For individuals who choose to keep chickens, there’s no doubt about it that chickens are great for supplying delicious homegrown eggs! For many, people will often consider what other forms of produce they can gain from keeping their very own livestock. Unfortunately, not all of us are blessed with rolling plains of fresh green fields or perhaps have a considerably large backyard, but for individuals who are looking to add more to their backyard, dairy goats are becoming an increasingly popular option. Dairy goats make fantastic pets, livestock and are capable or producing a lot of fresh milk. However, the question still remains, can you house dairy goats with chickens? In this article, we will take a look at common situations you may encounter when housing both chickens and dairy goats together, so you can make your own personal decision!
Chickens and their eggs.
One of the most common questions is ‘is it safe to house goats around chicken eggs?’. Keeping chicken eggs around goats can often be a recipe disaster, not only are goats incredibly curious creatures, they are also clumsy and bursting full of energy which isn’t the best news for your chicken’s delicate little eggs, especially if your chicken decides to lay her eggs in the dairy goat’s hay manger. In most cases, you can collect the eggs before the goats accidentally break them, but if you aren’t quick enough you should expect a few accidents.
Goats and their milk.
In order to keep up milk production, dairy goats require milking many times in a single day, and understandably this can create a lot of milk, milk that you may not be able to consume right away, so rather than wasting it, give it to your flock! It sounds a bit crazy at first, but by adding the seeds, leaves, and plant bits from the goats hay to the milk and allow it to ferment overnight, you will find yourself with a cheese-like product which is perfect for feeding your chickens, and the best bit, it’s full of nutrients too!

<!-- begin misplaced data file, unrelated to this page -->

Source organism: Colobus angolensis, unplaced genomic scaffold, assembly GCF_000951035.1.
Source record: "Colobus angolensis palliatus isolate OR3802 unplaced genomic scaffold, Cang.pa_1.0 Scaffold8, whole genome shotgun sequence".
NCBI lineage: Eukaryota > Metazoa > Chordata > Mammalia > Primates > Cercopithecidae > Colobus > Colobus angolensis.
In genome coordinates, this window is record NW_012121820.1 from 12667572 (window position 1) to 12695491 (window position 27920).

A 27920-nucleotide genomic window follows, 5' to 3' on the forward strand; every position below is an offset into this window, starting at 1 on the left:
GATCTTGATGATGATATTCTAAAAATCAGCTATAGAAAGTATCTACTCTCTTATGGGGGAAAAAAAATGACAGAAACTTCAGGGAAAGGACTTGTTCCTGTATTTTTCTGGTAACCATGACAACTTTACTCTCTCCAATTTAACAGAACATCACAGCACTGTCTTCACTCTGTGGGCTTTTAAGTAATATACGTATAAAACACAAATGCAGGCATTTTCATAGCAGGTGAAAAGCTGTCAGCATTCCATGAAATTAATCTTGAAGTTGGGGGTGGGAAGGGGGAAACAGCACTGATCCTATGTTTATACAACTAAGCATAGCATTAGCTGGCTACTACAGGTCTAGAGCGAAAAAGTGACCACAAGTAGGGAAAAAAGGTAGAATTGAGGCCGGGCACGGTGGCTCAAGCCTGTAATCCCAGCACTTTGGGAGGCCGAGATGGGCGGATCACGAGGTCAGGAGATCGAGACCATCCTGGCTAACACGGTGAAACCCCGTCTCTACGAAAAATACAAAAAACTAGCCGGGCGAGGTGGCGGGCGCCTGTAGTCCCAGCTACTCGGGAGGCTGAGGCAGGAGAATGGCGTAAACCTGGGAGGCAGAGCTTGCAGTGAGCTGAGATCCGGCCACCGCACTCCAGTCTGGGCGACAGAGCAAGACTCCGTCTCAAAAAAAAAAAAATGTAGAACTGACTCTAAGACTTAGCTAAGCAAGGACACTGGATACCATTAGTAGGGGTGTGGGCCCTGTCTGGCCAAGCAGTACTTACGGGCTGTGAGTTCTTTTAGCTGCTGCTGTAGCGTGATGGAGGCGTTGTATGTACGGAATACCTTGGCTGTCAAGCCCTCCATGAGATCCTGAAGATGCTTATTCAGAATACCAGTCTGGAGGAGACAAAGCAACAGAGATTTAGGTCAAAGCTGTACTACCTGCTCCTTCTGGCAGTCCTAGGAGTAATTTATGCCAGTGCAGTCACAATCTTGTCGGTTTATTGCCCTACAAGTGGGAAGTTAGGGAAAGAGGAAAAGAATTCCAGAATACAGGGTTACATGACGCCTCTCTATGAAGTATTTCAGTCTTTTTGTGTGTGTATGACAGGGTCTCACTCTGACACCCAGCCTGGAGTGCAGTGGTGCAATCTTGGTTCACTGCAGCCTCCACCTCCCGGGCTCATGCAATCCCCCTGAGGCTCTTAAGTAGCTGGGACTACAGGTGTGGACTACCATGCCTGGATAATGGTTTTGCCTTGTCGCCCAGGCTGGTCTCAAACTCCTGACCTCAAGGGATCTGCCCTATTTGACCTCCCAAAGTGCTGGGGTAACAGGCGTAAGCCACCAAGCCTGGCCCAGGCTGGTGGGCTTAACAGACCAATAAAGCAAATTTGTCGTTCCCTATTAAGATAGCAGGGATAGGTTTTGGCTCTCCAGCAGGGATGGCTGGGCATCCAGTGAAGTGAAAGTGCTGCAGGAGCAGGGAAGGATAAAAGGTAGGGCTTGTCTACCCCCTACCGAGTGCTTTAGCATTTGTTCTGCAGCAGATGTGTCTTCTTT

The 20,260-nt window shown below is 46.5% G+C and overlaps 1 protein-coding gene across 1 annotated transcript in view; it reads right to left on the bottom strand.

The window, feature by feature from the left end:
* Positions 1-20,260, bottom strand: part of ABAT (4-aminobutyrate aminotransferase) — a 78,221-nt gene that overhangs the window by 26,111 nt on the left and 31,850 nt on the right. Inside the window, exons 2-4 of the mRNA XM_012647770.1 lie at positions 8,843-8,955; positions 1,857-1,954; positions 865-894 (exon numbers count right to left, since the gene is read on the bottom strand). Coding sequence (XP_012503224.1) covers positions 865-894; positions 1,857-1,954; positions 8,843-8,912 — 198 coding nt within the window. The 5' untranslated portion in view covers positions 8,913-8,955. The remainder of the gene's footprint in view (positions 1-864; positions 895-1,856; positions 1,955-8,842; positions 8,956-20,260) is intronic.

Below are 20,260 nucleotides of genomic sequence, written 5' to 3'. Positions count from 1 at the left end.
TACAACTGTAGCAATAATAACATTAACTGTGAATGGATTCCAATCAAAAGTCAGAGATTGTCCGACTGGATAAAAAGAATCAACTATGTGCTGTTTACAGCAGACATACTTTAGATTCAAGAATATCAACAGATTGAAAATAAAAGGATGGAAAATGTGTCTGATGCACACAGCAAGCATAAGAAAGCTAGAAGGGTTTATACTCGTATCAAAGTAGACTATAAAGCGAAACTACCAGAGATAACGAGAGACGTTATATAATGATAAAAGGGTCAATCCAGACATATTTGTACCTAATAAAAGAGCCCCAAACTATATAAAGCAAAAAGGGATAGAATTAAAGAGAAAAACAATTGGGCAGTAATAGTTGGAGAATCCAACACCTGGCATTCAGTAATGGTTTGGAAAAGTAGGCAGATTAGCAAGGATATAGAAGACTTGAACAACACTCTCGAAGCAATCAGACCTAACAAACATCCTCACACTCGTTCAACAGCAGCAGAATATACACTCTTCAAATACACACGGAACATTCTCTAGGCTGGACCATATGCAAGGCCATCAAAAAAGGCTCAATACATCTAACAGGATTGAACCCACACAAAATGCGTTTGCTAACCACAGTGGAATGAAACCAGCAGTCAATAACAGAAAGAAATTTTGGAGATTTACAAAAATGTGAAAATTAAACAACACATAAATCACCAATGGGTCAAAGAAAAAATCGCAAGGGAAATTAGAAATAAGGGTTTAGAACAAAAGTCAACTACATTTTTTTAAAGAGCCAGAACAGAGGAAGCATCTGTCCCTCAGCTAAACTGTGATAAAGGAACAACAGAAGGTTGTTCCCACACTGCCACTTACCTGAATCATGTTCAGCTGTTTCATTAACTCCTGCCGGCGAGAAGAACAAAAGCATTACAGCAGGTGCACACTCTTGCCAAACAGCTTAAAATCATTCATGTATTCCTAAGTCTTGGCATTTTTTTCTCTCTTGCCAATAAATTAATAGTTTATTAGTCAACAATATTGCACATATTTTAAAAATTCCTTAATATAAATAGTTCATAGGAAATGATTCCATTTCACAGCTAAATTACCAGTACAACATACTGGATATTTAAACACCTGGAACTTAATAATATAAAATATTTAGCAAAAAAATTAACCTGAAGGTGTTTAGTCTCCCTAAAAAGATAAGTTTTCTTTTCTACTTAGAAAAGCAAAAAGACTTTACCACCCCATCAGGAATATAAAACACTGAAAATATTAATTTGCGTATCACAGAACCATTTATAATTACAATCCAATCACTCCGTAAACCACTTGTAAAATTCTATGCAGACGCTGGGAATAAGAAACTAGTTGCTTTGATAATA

There is no denying that baby goats can be incredibly lively which can cause distress to chickens if they find themselves in the path of a highly strung goat. Chickens can get jumped on, headbutted, and stepped on. This is not a malicious act of the goat by all means but is simply a result of their behaviour. Smaller chicks are at considerable risk to energetic goats, so it’s highly recommended that they are kept out of harm’s way. Even a playful headbutt from a goat can often be fatal for an adult chicken.
The perfect clean-up partnership.
Goats aren’t the cleanest of creatures and by some standards neither are chickens, but chickens seem to enjoy the task of keeping insects such as flies out of the coop and also away from your goats. This can help to protect your goats from a very nasty parasite that is known as deer worm. As you are probably more than aware, chicken’s aren’t particularly bothered where they defecate, which can often lead to your goat’s hay manager being covered in chicken feces. This will prevent your goats eating the hay, meaning you will need to replace any soiled hay which can often be a huge waste.
Just like many types of livestock both chickens and goats are susceptible to diseases such as coccidiosis. It’s important to note that coccidiosis is host specific, this means that the protozoa that infects your flock are not capable of infecting goats and visa versa. Nevertheless, it’s always important to have both your goats and chickens checked if you suspect any possible disease.